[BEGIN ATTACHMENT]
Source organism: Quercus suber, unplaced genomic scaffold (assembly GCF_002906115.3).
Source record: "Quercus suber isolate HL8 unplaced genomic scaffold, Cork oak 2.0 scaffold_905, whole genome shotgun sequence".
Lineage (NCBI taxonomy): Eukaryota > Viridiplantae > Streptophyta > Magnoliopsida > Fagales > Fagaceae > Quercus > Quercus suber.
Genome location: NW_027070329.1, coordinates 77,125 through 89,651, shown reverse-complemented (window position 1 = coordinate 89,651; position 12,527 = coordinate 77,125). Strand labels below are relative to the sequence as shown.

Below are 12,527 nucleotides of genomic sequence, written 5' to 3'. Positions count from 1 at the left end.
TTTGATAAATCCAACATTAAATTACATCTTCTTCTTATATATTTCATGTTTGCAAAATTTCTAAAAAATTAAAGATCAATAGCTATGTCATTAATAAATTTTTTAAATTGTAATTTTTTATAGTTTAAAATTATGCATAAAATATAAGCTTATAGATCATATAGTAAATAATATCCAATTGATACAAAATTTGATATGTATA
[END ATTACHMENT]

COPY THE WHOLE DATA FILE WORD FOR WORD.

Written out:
Source organism: Quercus suber, unplaced genomic scaffold (assembly GCF_002906115.3).
Source record: "Quercus suber isolate HL8 unplaced genomic scaffold, Cork oak 2.0 scaffold_905, whole genome shotgun sequence".
Lineage (NCBI taxonomy): Eukaryota > Viridiplantae > Streptophyta > Magnoliopsida > Fagales > Fagaceae > Quercus > Quercus suber.
Genome location: NW_027070329.1, coordinates 77,125 through 89,651, shown reverse-complemented (window position 1 = coordinate 89,651; position 12,527 = coordinate 77,125). Strand labels below are relative to the sequence as shown.

Below are 12,527 nucleotides of genomic sequence, written 5' to 3'. Positions count from 1 at the left end.
TTTGATAAATCCAACATTAAATTACATCTTCTTCTTATATATTTCATGTTTGCAAAATTTCTAAAAAATTAAAGATCAATAGCTATGTCATTAATAAATTTTTTAAATTGTAATTTTTTATAGTTTAAAATTATGCATAAAATATAAGCTTATAGATCATATAGTAAATAATATCCAATTGATACAAAATTTGATATGTATA